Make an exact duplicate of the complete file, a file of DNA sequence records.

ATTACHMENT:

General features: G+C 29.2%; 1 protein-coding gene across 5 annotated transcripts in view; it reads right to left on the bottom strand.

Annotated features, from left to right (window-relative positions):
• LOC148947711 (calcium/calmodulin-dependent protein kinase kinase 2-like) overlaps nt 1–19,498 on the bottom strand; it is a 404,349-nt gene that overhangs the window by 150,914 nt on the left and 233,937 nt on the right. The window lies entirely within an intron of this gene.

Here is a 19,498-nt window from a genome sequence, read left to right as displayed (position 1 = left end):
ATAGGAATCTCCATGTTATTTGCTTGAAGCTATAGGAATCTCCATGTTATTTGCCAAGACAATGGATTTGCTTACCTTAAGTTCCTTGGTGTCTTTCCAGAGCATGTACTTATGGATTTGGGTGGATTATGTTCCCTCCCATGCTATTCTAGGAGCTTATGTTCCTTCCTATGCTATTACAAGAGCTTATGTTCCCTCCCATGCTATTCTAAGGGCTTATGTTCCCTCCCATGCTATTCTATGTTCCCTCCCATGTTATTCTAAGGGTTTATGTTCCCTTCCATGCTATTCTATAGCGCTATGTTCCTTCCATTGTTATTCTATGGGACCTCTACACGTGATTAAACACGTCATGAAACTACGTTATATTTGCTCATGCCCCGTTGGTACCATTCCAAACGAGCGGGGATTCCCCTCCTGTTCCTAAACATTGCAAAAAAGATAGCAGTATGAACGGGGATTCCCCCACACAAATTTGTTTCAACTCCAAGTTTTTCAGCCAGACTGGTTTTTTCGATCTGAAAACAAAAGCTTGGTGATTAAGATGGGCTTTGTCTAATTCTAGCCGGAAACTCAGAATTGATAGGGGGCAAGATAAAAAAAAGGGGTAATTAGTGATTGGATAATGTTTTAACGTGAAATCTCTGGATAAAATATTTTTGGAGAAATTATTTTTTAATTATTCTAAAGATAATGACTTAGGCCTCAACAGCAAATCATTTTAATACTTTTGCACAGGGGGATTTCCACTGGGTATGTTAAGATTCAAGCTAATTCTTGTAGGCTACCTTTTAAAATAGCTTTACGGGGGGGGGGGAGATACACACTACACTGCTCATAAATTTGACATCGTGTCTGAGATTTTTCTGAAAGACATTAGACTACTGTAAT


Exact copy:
General features: G+C 29.2%; 1 protein-coding gene across 5 annotated transcripts in view; it reads right to left on the bottom strand.

Annotated features, from left to right (window-relative positions):
• LOC148947711 (calcium/calmodulin-dependent protein kinase kinase 2-like) overlaps nt 1–19,498 on the bottom strand; it is a 404,349-nt gene that overhangs the window by 150,914 nt on the left and 233,937 nt on the right. The window lies entirely within an intron of this gene.

Here is a 19,498-nt window from a genome sequence, read left to right as displayed (position 1 = left end):
ATAGGAATCTCCATGTTATTTGCTTGAAGCTATAGGAATCTCCATGTTATTTGCCAAGACAATGGATTTGCTTACCTTAAGTTCCTTGGTGTCTTTCCAGAGCATGTACTTATGGATTTGGGTGGATTATGTTCCCTCCCATGCTATTCTAGGAGCTTATGTTCCTTCCTATGCTATTACAAGAGCTTATGTTCCCTCCCATGCTATTCTAAGGGCTTATGTTCCCTCCCATGCTATTCTATGTTCCCTCCCATGTTATTCTAAGGGTTTATGTTCCCTTCCATGCTATTCTATAGCGCTATGTTCCTTCCATTGTTATTCTATGGGACCTCTACACGTGATTAAACACGTCATGAAACTACGTTATATTTGCTCATGCCCCGTTGGTACCATTCCAAACGAGCGGGGATTCCCCTCCTGTTCCTAAACATTGCAAAAAAGATAGCAGTATGAACGGGGATTCCCCCACACAAATTTGTTTCAACTCCAAGTTTTTCAGCCAGACTGGTTTTTTCGATCTGAAAACAAAAGCTTGGTGATTAAGATGGGCTTTGTCTAATTCTAGCCGGAAACTCAGAATTGATAGGGGGCAAGATAAAAAAAAGGGGTAATTAGTGATTGGATAATGTTTTAACGTGAAATCTCTGGATAAAATATTTTTGGAGAAATTATTTTTTAATTATTCTAAAGATAATGACTTAGGCCTCAACAGCAAATCATTTTAATACTTTTGCACAGGGGGATTTCCACTGGGTATGTTAAGATTCAAGCTAATTCTTGTAGGCTACCTTTTAAAATAGCTTTACGGGGGGGGGGGAGATACACACTACACTGCTCATAAATTTGACATCGTGTCTGAGATTTTTCTGAAAGACATTAGACTACTGTAAT